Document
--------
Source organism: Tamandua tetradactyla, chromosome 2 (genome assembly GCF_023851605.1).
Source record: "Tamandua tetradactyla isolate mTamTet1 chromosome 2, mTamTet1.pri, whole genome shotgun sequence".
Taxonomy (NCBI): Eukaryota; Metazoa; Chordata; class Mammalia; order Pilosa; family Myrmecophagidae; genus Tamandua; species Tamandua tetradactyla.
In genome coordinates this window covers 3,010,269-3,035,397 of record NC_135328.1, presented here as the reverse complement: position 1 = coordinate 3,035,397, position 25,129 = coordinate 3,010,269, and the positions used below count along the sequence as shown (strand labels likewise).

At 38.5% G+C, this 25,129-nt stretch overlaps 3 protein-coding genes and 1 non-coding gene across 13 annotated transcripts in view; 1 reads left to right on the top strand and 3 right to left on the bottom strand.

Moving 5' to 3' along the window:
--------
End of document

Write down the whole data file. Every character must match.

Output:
Source organism: Tamandua tetradactyla, chromosome 2 (genome assembly GCF_023851605.1).
Source record: "Tamandua tetradactyla isolate mTamTet1 chromosome 2, mTamTet1.pri, whole genome shotgun sequence".
Taxonomy (NCBI): Eukaryota; Metazoa; Chordata; class Mammalia; order Pilosa; family Myrmecophagidae; genus Tamandua; species Tamandua tetradactyla.
In genome coordinates this window covers 3,010,269-3,035,397 of record NC_135328.1, presented here as the reverse complement: position 1 = coordinate 3,035,397, position 25,129 = coordinate 3,010,269, and the positions used below count along the sequence as shown (strand labels likewise).

At 38.5% G+C, this 25,129-nt stretch overlaps 3 protein-coding genes and 1 non-coding gene across 13 annotated transcripts in view; 1 reads left to right on the top strand and 3 right to left on the bottom strand.

Moving 5' to 3' along the window: